This is an archived article that was published on in 2011, and information in the article may be outdated. It is provided only for personal research purposes and may not be reprinted.

In April the Utah Office of Tourism launched the $2.1 million "Life Elevated" campaign to promote Utah's outdoor attractions.

The campaign touts the state's great recreational opportunities and appears to recognize the very reason people travel from all around the world to visit Utah.

Yet last month, Gov. Gary Herbert and other state officials stood in front of a beautiful backdrop of Utah's iconic and wild landscapes and expressed what a terrible affront it was that Secretary of the Interior Ken Salazar proposed a new designation to protect those very places.

Utah's leadership seems completely oblivious that their words and deeds, including a federal lawsuit to stop Salazar's directive to the Bureau of Land Management, were in direct conflict to the images right behind them. The Outdoor Industry Association board of directors — who represent more than 1,200 manufacturers, distributors, suppliers, sales representatives and retailers in the outdoor industry, many based in Utah — found both the irony and announcement deeply disturbing.

OIA supported the Salazar directive because it would correct a serious policy imbalance.

In our opinion, the wild lands directive would ensure that the needs of outdoor recreation would get consideration equal to the prevalent uses sought by extractive industries when BLM officials determine the most appropriate uses of public lands.

Since Herbert took office, the outdoor industry has been showered with platitudes about the importance of our industry and how outdoor recreation is a priority economic sector for the state. And the praise is well-deserved.

In Utah alone, outdoor recreation supports 65,000 jobs, produces nearly $4 billion annually in retail sales and services and generates nearly $300 million in annual state tax revenues. In addition, Outdoor Retailer, the world's largest outdoor products tradeshow, brings $40 million to the state each year.

So how have Herbert and other state leaders shown their strong support for the outdoor recreation business community since taking office?

Well, the first step was to launch a federal lawsuit that tried to wrestle the national parks and national monuments away from the federal government. Then the governor chose to close off two generations of open stream access to sportsmen and paddlers.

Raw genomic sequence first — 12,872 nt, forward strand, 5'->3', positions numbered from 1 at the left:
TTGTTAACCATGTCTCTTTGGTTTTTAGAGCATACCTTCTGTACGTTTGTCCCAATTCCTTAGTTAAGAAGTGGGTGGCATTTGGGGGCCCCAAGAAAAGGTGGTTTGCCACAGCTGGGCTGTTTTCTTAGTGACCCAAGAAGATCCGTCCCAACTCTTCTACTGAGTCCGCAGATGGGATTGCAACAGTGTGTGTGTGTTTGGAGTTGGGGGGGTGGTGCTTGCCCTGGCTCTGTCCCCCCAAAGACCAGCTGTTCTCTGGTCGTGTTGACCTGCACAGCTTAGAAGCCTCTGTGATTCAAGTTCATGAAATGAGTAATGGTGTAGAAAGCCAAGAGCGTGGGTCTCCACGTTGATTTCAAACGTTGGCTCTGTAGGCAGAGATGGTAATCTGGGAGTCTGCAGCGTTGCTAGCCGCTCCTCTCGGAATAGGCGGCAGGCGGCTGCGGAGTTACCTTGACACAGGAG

Finally, he led an uprising to kill off a designation that would have ensured public land policies placed outdoor industry interests on equal footing to extractive industries.

The governor has made it clear that extractive industries are a critical economic industry in Utah.

However, tourists do not fly to Utah from all over the world to visit the American equivalent of the Saudi Arabia oil fields. They come to Utah to ski, hike, camp, paddle, hunt and fish in pristine and inviting waters and landscapes. And while they play, they fill hotels, lodges, restaurants and souvenir shops.

They also purchase gear designed, developed and distributed by American outdoor companies.

Without question, great vistas and unspoiled wilderness areas are the reason to visit Utah. Elected officials who promote public policies that deny access and overturn conservation efforts undermine the very core of Utah's economic well-being.

Outdoor recreation is the ultimate quality-of-life industry and a growing sector of the American economy.

It deserves much more from state leaders than rhetoric. The industry has worked in good faith to create a strong relationship with Utah officials and, in many ways, we have made progress.

However, repeated actions by the state have OIA questioning whether the Herbert administration respects, understands and values the industry's contribution.

Actions speak much louder than words and as OIA considers its commitments in the state, being repeatedly relegated to second-class economic citizen will advise the future.

Frank Hugelmeyer is president and CEO of Outdoor Industry Association, title sponsor of Outdoor Retailer, the largest outdoor trade show, which is held in Salt Lake City twice a year.